Christ in the Old Testament

Martin Luther wrote two profound things in his preface to the Old Testament. First, he said,

“These are the Scriptures which make fools of all the wise and understanding, and are open only to the small and simple as Christ says in Matthew 11[:25]. Therefore dismiss your own opinions and feelings, and think of the Scriptures as the loftiest and noblest of holy things, as the richest mines which can never be sufficiently explored…Here you will find the swaddling cloths and the manger in which Christ lies, and to which the angel points the shepherds [Luke 2:12]. Simple and lowly are these swaddling cloths, but dear is the treasure, Christ, who lies in them.” (American Edition, Vol. 35, p. 236)

Later on, he also said,

“If you would interpret well and confidently, set Christ before you, for he is the man to whom it all applies, every bit of it. Make the high priest Aaron, then, to be nobody but Christ alone, as does the Epistle to the Hebrews [5:4–5], which is sufficient, all by itself, to interpret all the figures of Moses. Likewise, as the same epistle tells announces [Hebrews 9–10], it is certain that Christ himself is the sacrifice—indeed even the altar [Heb. 13:10]—who sacrificed himself with his own blood.” (American Edition, Vol. 35, p. 247)

Martin Luther is saying that the Old Testament is all about Jesus, but this is not ground breaking or new. He is not saying anything different than what Christ Jesus Himself said.

Jesus has much to say regarding the Old Testament. When He was teaching and talking to the Pharisees, Jesus said, “You search the Scriptures because you think that in them you have eternal life. These are those that bear witness about Me.” (Jn 5:39–40) He also said, “Do not think that I will accuse you before the Father. Moses, in whom you have put your hope, is your accuser. For if you believed Moses, you would believe me. For he wrote about Me. But if you do not believe his writing, how will you believe My Words?” (Jn 5:45–47) It’s not just John who records this but also Luke.

Jesus, before heading to Jerusalem, said to his disciples, “Look, we are going up into Jerusalem, and all the things written through the prophets about the Son of Man will be accomplished. For He will be handed over to the gentiles, and He will be mocked, ridiculed, spit upon, and, after they beat Him, they will kill Him, and on the third day He will rise.” (Lk 18:31–33) He also said similar things after His resurrection. Luke records for us: “He said to them, ‘These are the Words that I spoke to you while being with you, that it was necessary that all the things written in the Law of Moses, the Prophets, and the Psalms concerning Me be fulfilled.’ Then He opened their minds to understand the Scriptures. He said to them, ‘Thus it was written that the Christ suffer and rise from the dead on the third day, that repentance and forgiveness of sins be preached in His name to all the nations.'” (Lk 24:44–47)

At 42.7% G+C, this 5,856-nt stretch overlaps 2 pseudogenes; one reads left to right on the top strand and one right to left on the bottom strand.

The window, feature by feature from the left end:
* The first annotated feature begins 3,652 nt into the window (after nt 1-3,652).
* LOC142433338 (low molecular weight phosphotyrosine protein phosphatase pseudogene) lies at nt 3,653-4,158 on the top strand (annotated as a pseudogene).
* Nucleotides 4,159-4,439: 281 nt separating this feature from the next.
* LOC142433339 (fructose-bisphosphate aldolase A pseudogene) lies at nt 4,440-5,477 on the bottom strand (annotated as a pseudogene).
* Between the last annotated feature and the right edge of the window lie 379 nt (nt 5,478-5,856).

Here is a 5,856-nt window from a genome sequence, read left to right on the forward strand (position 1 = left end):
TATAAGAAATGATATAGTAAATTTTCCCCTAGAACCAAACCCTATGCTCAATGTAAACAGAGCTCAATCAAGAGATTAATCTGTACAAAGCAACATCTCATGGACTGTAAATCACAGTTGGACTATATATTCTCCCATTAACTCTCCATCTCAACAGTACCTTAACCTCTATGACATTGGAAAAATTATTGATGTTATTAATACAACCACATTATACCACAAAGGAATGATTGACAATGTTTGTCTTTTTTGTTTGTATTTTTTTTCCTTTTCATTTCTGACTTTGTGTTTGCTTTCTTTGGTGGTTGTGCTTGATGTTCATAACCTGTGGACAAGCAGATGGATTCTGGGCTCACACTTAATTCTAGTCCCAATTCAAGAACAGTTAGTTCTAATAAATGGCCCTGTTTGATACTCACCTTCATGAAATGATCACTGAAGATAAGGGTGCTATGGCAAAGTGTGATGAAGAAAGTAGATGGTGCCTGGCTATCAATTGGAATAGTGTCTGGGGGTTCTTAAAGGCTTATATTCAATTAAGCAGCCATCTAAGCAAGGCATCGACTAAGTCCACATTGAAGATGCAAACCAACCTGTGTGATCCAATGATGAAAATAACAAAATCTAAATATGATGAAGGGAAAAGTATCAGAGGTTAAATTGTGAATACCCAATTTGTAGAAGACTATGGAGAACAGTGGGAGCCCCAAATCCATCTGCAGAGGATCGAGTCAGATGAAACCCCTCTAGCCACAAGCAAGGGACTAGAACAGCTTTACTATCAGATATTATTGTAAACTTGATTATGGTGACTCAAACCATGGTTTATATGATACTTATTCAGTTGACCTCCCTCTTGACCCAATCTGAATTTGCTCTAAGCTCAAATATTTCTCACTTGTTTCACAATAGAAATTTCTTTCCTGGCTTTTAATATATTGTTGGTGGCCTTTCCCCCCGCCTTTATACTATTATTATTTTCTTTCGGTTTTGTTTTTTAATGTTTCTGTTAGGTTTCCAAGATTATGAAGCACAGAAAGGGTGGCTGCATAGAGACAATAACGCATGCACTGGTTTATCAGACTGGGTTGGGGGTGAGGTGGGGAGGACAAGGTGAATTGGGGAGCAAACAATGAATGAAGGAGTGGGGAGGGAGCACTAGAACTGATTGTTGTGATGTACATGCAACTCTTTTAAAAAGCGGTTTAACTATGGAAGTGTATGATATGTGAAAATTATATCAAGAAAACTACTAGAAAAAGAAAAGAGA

The Apostles and early pastors obviously followed in Jesus footsteps. Peter says, “What God foretold by the mouth off all the prophets, that His Christ would suffer, He thus fulfilled. Repent therefore and turn that your sins be blotted out, so that times of relief may come from the face of the Lord, and that He send the hand-selected one to you, Christ Jesus, who must receive heaven until the times of restoring all things, of which God spoke through the mouth of His holy prophets long ago.” (Acts 3:18–21) Paul does it: “Saul increased all the more in strength, and confounded the Jews who lived in Damascus by proving that Jesus was the Christ.” (Acts 9:22 ESV) Apollos also does it: “He powerfully refuted the Jews in public, showing by the Scriptures that the Christ was Jesus.” (Acts 18:28 ESV)

Martin Luther, the Apostles, and early-church pastors all say what Jesus says. Jesus was the promised Christ, the Messiah. He died and rose. All of this comes from the Scriptures. When it comes to the Apostles and the early Christians, they only had the Old Testament. As Christians today, we follow in their footsteps. We follow our Lord and Savior Jesus not only because of what is written in the New Testament but also the Old. The Jews do not have the key to understanding the Old Testament. We Christians do. Jesus is that Key. Jesus is in the Old Testament as we shall come to see.

We pray to our Lord Jesus to bless this study of His Old Testament Word. We ask Him to be the Key to open His Word, to enlighten our minds that we may see Him our Savior in all the pages of Scripture. For without Him there is only darkness and death.

O Key of David and Scepter of the House of Israel,
You open and no one can close,
You close and no one can open:
Come and rescue the prisoners who are in darkness
and the shadow of death. Amen.

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